From a composition point of view, Orijen is unparalleled when it comes to protein. As we already mentioned, 85% of ingredients come from animal sources. This is way above most dog foods where barely a third of ingredients are animal-based.

The high percentage of animal-sourced ingredients isn’t a surprise if you look at the ingredient list: the first 15 (yes, that’s not a typo) ingredients come from animal sources. These include deboned chicken and turkey, cage-free eggs, fish (mackerel and flounder) and a variety of organ meats (liver, heart, kidney…).

These are grain-free recipes with different types of legumes. We can presume the legumes added (peas, navy beans, lentils, pinto beans…) add a few more grams of protein. We’re ok with legumes in dog food, as long as they are used in moderation. This seems to be the case with Orijen!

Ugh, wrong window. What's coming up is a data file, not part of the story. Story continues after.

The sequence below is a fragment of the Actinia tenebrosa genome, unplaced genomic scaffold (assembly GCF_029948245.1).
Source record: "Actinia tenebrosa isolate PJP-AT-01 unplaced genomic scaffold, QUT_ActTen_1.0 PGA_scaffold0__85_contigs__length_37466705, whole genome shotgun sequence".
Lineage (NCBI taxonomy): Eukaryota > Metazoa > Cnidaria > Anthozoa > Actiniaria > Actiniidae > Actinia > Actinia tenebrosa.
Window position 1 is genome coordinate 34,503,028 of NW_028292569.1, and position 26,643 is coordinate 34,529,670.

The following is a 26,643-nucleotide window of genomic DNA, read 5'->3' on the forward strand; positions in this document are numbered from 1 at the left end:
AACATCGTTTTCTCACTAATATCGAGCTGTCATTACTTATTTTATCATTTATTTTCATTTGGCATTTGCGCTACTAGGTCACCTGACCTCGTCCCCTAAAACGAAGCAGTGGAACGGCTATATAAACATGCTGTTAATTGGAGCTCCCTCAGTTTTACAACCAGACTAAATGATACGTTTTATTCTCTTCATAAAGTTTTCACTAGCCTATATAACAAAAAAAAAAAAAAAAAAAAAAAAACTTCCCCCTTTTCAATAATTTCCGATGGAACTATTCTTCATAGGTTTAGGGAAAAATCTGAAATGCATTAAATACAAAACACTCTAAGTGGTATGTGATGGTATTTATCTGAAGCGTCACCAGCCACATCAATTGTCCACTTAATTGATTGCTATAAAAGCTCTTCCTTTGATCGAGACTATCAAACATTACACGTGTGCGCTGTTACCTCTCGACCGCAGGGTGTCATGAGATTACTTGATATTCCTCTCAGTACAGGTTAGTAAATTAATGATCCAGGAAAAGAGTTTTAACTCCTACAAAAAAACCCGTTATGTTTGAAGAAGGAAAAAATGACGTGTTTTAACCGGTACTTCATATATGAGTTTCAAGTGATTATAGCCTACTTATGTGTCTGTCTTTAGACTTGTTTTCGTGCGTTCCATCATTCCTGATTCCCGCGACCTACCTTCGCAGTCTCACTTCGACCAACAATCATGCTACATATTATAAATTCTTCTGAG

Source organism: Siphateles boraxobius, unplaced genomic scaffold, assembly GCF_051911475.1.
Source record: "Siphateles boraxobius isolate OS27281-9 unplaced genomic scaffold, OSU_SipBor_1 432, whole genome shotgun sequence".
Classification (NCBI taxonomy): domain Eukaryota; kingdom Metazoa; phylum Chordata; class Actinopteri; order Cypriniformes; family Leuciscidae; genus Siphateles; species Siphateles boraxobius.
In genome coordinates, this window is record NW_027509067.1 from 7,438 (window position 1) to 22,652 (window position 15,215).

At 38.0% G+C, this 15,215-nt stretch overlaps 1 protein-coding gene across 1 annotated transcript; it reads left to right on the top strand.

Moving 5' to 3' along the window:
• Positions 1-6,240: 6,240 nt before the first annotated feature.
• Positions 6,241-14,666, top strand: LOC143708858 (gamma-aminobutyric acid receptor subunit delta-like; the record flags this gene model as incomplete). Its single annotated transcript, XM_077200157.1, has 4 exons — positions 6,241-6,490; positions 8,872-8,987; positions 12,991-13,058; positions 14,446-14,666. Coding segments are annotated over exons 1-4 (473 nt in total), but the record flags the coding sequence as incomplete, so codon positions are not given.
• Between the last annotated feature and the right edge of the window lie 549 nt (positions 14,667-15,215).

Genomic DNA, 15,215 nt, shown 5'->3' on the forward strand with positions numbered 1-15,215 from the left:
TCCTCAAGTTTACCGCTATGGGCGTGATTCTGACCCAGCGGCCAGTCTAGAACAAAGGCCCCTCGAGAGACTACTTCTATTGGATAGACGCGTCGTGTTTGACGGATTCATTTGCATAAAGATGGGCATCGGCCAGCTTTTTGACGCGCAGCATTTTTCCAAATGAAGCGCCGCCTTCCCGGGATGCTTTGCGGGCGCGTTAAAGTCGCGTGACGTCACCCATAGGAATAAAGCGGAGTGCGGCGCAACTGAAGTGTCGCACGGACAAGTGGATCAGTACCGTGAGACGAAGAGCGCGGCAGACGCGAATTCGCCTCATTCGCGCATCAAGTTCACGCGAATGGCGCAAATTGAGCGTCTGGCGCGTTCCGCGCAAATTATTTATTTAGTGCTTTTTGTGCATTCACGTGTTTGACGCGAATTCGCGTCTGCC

Overall, the highlight of the protein content in this food is the use of “whole-prey” recipes. According to Orijen, they have designed the recipes to simulate the mix a dog might get eating “in the wild”. Considering dogs are carnivores, this means their diet would have muscle meat, but also lots of internal organs, bone and cartilage. It’s obvious from the ingredient list that all these have been added, which is unusual in dog food.

On another note, instead of using rendered turkey or chicken meal, this brand uses dehydrated poultry. While poultry meal is a great protein source, it is more processed. We appreciate the use of ingredients that have been minimally processed. It means the brand cares about preserving as many nutrients as possible!

Our team liked the recipes available from this brand, and the good mix of proteins in each one. We’re giving this brand 5 out of 5 in this category.

Additives 5/5